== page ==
How to adjust a pattern written for the magic loop method for dpns and vice versa

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A pattern written for the magic loop method

Unless otherwise stated in the pattern, patterns written for the magic loop method simply assume that your stitches are divided evenly onto two needles. The problem in this case is that you would like to have your stitches divided evenly onto four double pointed needles (dpns). Usually toe-up sock patterns are written for the magic loop method because knitting socks toe-up with dpns might be a bit tricky. If you don’t like to magic looping but want to knit your socks toe-up you might want to try flexi flip needles.

For instance if you are knitting a sock with a total of 60 sts, the magic loop pattern assumes that you have 30 sts on needle 1 and 30 sts on needle 2. However, in reality you have 15 sts on each of the dpns. This means that if the pattern tells you to work to the end of needle 1 you need to work the first and the second dpn on your work.

Lets take an example, a sock pattern written for the magic loop method might say for instance:

Decrease round:
needle 1: k1, ssk, k to 3 sts from end, k2tog, k1
needle 2: Work the same way as needle 1.

This means that if you want your stitches divided evenly onto four dpns you need to work the previous pattern as follows:

Decrease round:
k1, ssk, k to end of the first dpn, k to 3 sts from the end of the second dpn, k2tog, k1.
Work the third dpn the same way as the first one and the fourth dpn the same as the second one.
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A pattern written for the double pointed needles

Unless otherwise stated in the pattern, patterns written for the double pointed needles (dpns) simply assume that your stitches are divided evenly onto four needles. The problem in this case is that you would like to have your stitches divided evenly onto two needles.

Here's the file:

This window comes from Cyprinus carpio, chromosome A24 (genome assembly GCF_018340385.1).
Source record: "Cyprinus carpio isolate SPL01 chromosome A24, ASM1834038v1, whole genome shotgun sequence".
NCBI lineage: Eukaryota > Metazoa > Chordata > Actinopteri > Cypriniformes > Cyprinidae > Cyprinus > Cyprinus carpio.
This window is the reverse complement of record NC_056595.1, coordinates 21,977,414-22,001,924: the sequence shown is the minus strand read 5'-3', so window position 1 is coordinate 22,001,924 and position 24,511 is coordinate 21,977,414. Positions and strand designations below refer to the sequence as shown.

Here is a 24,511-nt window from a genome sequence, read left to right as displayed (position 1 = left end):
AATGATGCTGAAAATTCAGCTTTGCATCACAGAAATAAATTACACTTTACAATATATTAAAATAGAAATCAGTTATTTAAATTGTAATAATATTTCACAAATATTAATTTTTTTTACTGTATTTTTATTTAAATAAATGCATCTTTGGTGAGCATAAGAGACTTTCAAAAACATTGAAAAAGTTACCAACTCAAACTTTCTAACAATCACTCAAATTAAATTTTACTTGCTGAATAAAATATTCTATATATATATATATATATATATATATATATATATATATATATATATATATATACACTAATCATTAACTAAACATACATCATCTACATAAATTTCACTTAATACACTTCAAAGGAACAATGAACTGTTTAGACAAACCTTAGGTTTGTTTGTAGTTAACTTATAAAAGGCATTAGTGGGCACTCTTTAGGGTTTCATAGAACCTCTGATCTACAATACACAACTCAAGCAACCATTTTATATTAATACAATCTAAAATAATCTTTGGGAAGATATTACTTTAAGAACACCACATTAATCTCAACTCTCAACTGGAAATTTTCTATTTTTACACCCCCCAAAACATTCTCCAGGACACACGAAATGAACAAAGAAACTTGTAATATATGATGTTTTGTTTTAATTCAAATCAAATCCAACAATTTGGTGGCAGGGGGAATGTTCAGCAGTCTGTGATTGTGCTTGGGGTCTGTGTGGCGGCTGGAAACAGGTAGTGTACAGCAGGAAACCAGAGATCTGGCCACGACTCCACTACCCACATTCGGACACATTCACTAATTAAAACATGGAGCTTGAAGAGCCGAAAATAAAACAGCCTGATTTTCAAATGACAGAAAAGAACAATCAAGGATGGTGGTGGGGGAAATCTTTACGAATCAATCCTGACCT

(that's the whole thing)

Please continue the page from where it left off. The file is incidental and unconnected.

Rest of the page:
For instance if you are knitting a sock with a total of 60 sts, the pattern assumes that you have 15 sts on each needle but in reality you would like to have 30 sts on needle 1 and 30 sts on needle 2. This means that if the pattern tells you to work to the end of the first dpn you need to work half of the stitches on needle 1.

The simple solution here is to place a marker in the middle of both of your needles and everytime the pattern tells you to work to the end of the first or the third dpn you work to the first or the second marker. If the pattern tells you to work to the end of the second or the fourth dpn you work to the end of needle 1 or needle 2.

A pattern written for the dpns might say for instance:

k2tog at the beginning of each needle

This means that if you want your stitches divided evenly onto four dpns you need to work the previous pattern as follows:

needle 1: k2tog, k to marker, slip marker, k2tog, k to end of needle 1
needle 2: k2tog, k to marker, slip marker, k2tog, k to end of needle 2

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1 Response

  1. Jilly says:

    Thank you so much you have answered the question for me. I now know what to do and will make life much easier.
    You are a STAR

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